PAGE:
A study by Guillermo and collaborators in 2006 shows that the plant has important effects as an antibacterial, proving its activity with the following bacteria; against the Gram-negative bacteria, Escherichia coli, Enterobacter aerogenes, Enterobacter agglomerans, Proteus mirabilis, Klebsiella pneumonia, Salmonella typhi , Salmonella spp., Shigella spp. Shigella boydii, Yersinia enterocholitica, Vibrio cholerae [all strains correspond to biotype El-tor] and Gram-positive bacteria, Bacillus Sarcina lutea, Staphylococcus aureus and Staphylococcus epidermidis (7)
Members of the genus Shigella are gram-negative facultative anaerobes that belong to the family, Enterobacteriaceae. They share common characteristics with members of the genus, Escherichia and the genetic relatedness clearly suggests that they are a subtype of E. coli. The genus is divided into four species, Shigella flexneri, Shigella boydii, Shigella sonnei and Shigella dysenteriae (8). These species have further distributed into different serotypes based on biochemical differences and O-antigenic variability located on the lipopolysaccharides membrane. Each species with the exception of S. sonnei comprises multiple serotypes among which the most prevalent serogroup S. flexneri are counting more than 19 serotypes (9). Causing bacillary dysentery or shigellosis in humans with estimated annual episodes of 160 million and 1.1 million deaths, most of which are children under 5 years old in developing countries. Shigella are highly invasive in the colon and the rectum, and are able to proliferate in the host cell cytoplasm, triggering an inflammatory reaction. The clinical manifestations of Shigella infection vary from short-lasting watery diarrhea to acute inflammatory bowel disease characterized by fever, intestinal cramp and bloody diarrhea with mucopurulent feces (10). Diarrhoea caused by Shigella species is a major public health problem in developing countries because many cases are caused by drug-resistant Shigella (11).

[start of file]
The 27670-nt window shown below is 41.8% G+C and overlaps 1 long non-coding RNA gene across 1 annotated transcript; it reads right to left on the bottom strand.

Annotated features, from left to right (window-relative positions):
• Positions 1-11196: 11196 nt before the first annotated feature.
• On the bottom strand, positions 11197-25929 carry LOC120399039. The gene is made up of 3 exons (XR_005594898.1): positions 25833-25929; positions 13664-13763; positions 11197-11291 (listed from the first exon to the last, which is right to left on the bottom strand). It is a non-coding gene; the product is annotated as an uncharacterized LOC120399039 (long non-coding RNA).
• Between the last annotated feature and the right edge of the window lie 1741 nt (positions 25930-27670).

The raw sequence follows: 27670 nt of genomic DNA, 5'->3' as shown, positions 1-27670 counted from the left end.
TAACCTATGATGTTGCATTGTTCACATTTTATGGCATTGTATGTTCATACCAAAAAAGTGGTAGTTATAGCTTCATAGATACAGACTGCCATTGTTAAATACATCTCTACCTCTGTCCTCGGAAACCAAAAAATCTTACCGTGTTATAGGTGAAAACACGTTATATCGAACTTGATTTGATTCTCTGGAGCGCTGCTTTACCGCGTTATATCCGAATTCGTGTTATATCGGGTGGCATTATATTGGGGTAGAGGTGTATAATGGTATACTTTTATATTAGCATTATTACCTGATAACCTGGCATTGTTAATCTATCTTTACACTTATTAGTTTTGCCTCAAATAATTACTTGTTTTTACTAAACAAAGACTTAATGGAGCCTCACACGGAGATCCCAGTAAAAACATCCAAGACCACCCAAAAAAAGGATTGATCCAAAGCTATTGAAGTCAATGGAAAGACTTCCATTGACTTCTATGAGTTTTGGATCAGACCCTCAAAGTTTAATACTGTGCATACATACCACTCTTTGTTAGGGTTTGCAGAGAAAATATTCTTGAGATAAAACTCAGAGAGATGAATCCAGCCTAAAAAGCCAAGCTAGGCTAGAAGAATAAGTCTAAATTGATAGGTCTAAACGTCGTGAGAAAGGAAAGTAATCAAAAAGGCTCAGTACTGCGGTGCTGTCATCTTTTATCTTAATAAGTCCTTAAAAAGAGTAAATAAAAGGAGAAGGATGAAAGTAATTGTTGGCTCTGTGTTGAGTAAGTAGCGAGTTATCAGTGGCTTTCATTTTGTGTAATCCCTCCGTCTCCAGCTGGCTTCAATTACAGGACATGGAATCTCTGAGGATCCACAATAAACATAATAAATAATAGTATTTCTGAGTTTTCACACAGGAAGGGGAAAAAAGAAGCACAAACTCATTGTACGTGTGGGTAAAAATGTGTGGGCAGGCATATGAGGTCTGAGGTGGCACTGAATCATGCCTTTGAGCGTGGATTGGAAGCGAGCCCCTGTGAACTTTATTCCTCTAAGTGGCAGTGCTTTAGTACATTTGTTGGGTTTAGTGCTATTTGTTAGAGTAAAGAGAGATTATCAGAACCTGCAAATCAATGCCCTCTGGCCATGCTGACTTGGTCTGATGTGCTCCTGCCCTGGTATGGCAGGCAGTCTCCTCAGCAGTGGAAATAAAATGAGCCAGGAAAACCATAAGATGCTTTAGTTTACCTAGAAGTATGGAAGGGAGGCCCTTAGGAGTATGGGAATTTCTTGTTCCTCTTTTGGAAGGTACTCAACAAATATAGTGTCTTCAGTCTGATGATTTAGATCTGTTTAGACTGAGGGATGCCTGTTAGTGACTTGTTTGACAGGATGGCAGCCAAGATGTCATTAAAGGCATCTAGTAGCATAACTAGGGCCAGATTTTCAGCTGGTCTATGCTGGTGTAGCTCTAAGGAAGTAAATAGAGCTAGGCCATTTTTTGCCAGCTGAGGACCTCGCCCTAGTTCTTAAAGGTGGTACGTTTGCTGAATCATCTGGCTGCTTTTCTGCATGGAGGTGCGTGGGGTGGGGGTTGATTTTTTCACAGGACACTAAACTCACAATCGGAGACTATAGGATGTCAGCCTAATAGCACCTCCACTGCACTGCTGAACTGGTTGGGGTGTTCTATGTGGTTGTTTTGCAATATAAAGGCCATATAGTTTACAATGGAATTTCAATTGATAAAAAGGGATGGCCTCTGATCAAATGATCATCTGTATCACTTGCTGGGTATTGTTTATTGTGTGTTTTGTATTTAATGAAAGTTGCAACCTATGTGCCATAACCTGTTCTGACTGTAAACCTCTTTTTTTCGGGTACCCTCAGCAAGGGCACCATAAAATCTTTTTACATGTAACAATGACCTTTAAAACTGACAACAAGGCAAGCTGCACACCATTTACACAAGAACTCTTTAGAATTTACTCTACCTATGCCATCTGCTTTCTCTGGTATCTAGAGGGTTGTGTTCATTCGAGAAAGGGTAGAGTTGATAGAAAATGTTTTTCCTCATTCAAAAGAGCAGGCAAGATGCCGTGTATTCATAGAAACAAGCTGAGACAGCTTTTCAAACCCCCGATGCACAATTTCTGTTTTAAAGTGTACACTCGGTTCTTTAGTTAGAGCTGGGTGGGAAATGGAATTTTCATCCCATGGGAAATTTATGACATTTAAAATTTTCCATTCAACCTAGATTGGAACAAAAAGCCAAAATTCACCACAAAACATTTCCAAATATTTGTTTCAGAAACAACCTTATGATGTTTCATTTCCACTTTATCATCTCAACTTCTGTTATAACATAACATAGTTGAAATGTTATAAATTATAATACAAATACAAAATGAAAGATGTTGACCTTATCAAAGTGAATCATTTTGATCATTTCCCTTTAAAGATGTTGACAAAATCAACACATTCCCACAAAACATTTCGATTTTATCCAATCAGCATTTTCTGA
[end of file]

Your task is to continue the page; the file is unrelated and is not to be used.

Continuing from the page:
Salmonella is an enteric bacterial pathogen and a major pathogenic bacterium that causes food poisoning. Its routes of infection include contaminated foods and water. Salmonella is a gram-negative bacillus, causes paratyphoid fever, hematosepsis and gastroenteritis as food poisoning pathogens and these pathogens often resist antibiotics such as tetracycline, trimethoprim-sulfamethoxazole and streptomycin. Salmonella has been known to have about 2,500 serotypes, including the most frequently found typhi and typhimurium (12). Typhoid fever is caused by Salmonella typhi. Typhoid fever is characterized by diffuse enterocolitis associated with hypertrophy, then necrosis of intestinal and mesenteric lymphoid tissue. Haemorrhage is caused by erosion of a blood vessel (presumably as a result of necrosis of venules and capillaries) by the ulcerating process (13).
2.1 Preparation of the extract of Tagetes lucida
The collection of Tagetes lucida was carried out in the town of San Martín Coapaxtongo located in the Municipality of Tenancingo, Mexico, this population is located at an altitude of 2200 meters above sea level. In the month of October.
The leaves and flowers were separated from the stem to obtain a weight of 50,604 g, which were added in 500 ml of hexane without prior use. The Tagetes lucida-hexane mixture is macerated for 168 hours at room temperature in an amber container to avoid contact with sunlight and artificial light.
Subsequently, the mash was filtered with a sieve to remove large remains of Tagetes and also with filter paper to remove the residue of flowers and small leaves.
Once hexane was free of Tagetes flowers and leaves, it was transferred to a new amber bottle. Thus obtaining 500ml of extract.
2.2 Preparation of strains under study and evaluation of the hexanic extract of Tagetes lucida
Wild-type strain cultures obtained from stool cultures of patients from the Ixtlahuaca Valentín Gómez Farías General Hospital donated and provided by the microbiology department of the University of Ixtlahuaca CUI who used the strains in their reservoir were used.
Inoculation of tubes with 3 ml of BHI broth with a 0.5 McFarland scale of the enterobacteria was performed. In the case of Petri dishes, a routine sowing of Kirby Bauer was performed.
The tubes with BHI broth inoculated with Shigella, two series were performed in triplicate, in the first series 100 µl, 200 µl and 300 µl of vehicle (Hexane) were added. While the second series of tubes with BHI broth and Shigella, different concentrations of the hexanic extract were added, 25µl, 50 µl, 75 µl, 100 µl, 150 µl, 200 µl, 250 µl, 300 µl. Both series of tubes were incubated for 18h at 37 ° C.